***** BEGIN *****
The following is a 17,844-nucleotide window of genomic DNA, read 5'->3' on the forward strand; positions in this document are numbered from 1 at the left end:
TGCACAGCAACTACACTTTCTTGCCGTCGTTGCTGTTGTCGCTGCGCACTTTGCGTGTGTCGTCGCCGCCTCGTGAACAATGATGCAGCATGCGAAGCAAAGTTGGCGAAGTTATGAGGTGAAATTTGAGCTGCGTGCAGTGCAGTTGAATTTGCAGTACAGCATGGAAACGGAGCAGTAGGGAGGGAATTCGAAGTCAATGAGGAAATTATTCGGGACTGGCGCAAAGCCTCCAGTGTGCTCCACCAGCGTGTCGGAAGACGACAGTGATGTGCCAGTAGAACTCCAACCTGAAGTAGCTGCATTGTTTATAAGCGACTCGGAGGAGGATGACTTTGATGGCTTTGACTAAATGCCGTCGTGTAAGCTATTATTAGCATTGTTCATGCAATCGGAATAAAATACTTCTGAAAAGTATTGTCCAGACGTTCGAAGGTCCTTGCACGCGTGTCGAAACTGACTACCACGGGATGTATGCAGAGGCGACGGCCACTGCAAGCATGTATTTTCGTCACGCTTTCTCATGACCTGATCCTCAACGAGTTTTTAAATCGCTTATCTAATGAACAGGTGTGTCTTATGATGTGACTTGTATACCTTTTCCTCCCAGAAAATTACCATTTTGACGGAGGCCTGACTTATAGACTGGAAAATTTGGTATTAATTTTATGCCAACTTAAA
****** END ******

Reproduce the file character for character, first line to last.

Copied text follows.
The following is a 17,844-nucleotide window of genomic DNA, read 5'->3' on the forward strand; positions in this document are numbered from 1 at the left end:
TGCACAGCAACTACACTTTCTTGCCGTCGTTGCTGTTGTCGCTGCGCACTTTGCGTGTGTCGTCGCCGCCTCGTGAACAATGATGCAGCATGCGAAGCAAAGTTGGCGAAGTTATGAGGTGAAATTTGAGCTGCGTGCAGTGCAGTTGAATTTGCAGTACAGCATGGAAACGGAGCAGTAGGGAGGGAATTCGAAGTCAATGAGGAAATTATTCGGGACTGGCGCAAAGCCTCCAGTGTGCTCCACCAGCGTGTCGGAAGACGACAGTGATGTGCCAGTAGAACTCCAACCTGAAGTAGCTGCATTGTTTATAAGCGACTCGGAGGAGGATGACTTTGATGGCTTTGACTAAATGCCGTCGTGTAAGCTATTATTAGCATTGTTCATGCAATCGGAATAAAATACTTCTGAAAAGTATTGTCCAGACGTTCGAAGGTCCTTGCACGCGTGTCGAAACTGACTACCACGGGATGTATGCAGAGGCGACGGCCACTGCAAGCATGTATTTTCGTCACGCTTTCTCATGACCTGATCCTCAACGAGTTTTTAAATCGCTTATCTAATGAACAGGTGTGTCTTATGATGTGACTTGTATACCTTTTCCTCCCAGAAAATTACCATTTTGACGGAGGCCTGACTTATAGACTGGAAAATTTGGTATTAATTTTATGCCAACTTAAA